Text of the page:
Harley-Davidson salary cuts part of COVID-19 response

Today, Harley-Davidson, Inc. announced additional actions it is taking in response to impacts of COVID-19 on its business.

“The effects of COVID-19 on economies around the world have been swift and unprecedented. It is essential for us to respond quickly, adapt and position the company to manage near-term challenges while preparing to reenergize the business for the recovery and beyond,” said Jochen Zeitz, acting president and CEO, Harley-Davidson.

In response to the near-term impacts of COVID-19, the company is taking the following actions to lower costs:

  • Significantly reducing all non-essential spending
  • Temporarily reducing salaries
  • CEO and the Board of Directors will forgo salary/cash compensation
  • 30 percent reduction for executive leadership
  • 10 to 20 percent reduction for most other salaried employees in the United States
  • No merit increases for 2020
  • Implementing a hiring freeze

Outside of the U.S., the company will take similar actions as based on regulations governing each of its operating locations. Salary reductions will be reassessed at the end of the second quarter as the company continues to closely monitor business conditions.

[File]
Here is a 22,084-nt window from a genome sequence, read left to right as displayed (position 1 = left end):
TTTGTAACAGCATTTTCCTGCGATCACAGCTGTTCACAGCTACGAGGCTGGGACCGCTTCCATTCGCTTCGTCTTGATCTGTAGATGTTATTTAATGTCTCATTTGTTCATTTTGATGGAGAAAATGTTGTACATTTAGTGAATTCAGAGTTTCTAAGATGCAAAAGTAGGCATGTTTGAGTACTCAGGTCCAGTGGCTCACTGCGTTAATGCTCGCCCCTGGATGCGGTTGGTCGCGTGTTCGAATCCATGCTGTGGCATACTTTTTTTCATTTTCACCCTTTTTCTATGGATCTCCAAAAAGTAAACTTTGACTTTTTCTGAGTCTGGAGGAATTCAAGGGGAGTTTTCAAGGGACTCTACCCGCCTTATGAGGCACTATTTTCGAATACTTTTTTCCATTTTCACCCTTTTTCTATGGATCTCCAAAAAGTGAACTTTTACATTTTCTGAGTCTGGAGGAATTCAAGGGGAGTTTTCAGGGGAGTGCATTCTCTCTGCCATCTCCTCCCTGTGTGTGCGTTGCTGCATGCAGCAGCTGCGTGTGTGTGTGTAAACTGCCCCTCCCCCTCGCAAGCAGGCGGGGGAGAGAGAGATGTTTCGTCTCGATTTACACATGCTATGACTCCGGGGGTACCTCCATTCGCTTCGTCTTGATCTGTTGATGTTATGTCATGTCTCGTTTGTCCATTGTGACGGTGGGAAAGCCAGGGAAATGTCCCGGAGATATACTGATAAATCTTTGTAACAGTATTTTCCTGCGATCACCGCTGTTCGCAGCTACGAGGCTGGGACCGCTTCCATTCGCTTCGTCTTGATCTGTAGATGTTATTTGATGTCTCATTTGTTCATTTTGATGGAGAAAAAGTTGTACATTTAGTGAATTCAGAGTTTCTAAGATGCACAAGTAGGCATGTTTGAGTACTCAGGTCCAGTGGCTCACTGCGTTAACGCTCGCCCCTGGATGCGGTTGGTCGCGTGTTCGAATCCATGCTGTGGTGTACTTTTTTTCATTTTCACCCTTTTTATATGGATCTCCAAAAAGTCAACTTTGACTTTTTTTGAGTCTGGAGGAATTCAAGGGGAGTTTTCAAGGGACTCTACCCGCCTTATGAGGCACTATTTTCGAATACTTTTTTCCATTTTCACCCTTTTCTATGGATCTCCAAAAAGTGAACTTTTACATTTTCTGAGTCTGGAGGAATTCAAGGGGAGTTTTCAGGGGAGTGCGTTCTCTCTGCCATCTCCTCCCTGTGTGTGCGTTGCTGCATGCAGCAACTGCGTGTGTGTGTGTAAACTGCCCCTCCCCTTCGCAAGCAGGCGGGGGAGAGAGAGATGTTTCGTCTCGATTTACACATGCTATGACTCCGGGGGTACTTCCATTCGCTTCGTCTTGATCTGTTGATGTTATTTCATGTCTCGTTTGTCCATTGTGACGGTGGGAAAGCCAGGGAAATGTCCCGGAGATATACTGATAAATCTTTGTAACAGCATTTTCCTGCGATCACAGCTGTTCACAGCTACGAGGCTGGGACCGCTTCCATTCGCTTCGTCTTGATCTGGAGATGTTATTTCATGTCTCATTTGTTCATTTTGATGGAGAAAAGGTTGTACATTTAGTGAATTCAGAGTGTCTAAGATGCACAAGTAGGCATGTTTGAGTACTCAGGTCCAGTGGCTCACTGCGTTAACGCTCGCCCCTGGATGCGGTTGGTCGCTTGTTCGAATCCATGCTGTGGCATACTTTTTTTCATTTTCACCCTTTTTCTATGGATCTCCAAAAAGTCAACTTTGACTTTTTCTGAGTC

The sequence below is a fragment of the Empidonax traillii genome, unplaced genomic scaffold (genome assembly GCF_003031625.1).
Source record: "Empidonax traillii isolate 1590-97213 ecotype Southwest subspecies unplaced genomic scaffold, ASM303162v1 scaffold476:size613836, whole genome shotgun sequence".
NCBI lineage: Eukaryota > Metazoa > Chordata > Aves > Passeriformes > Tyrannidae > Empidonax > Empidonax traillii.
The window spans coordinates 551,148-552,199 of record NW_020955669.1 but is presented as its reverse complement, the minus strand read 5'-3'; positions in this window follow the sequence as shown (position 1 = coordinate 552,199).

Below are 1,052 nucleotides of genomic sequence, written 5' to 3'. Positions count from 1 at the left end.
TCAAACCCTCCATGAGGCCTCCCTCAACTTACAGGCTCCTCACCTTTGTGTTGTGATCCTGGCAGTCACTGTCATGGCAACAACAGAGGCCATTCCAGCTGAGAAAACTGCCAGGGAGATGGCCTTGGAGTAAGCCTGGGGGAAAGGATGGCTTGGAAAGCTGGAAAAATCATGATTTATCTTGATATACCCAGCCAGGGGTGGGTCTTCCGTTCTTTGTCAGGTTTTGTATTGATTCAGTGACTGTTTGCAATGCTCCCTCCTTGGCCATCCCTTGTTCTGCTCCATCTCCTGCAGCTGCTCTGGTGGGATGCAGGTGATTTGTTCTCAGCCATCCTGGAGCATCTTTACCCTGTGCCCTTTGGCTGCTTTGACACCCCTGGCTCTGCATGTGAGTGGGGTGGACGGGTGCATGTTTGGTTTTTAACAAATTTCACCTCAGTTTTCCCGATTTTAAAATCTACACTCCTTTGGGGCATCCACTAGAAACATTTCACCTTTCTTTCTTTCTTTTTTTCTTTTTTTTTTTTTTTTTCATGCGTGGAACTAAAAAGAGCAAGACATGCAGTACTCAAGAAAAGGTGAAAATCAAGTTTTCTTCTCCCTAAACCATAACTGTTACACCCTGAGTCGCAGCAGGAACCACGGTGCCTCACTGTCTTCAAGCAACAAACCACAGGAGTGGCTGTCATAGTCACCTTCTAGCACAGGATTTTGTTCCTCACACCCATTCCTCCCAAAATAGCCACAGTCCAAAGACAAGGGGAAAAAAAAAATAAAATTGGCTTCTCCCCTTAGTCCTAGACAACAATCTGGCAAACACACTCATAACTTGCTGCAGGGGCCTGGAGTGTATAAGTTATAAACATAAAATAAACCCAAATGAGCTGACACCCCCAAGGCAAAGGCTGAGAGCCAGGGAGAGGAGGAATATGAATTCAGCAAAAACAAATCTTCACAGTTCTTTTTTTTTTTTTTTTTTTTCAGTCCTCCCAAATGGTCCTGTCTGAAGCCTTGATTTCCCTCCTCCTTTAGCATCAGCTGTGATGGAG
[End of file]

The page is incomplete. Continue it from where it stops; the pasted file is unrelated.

The majority of its global production employees are currently on temporary layoff. Medical benefits remain intact for all global employees.

“We understand that navigating this new reality has a real impact on our employees,” added Zeitz. “Their dedication to Harley-Davidson is never taken for granted, and we thank them for supporting one another and rallying together as we manage the profound impact of COVID-19.”

Harley-Davidson will release its first quarter 2020 financial results on Tuesday, April 28, 2020.


One comment

  1. I haven't looked at the specific HD executive compensation package, but for most public companies the salary component is usually a small piece of total compensation. You want to really move the needle, then shut off stock options. During a crisis stock prices can be cheap and there is often a lot more upside to them than when times are good.

    For each executive that moves on, you can typically save 20-50 front line jobs. I know what cuts I'd be looking at.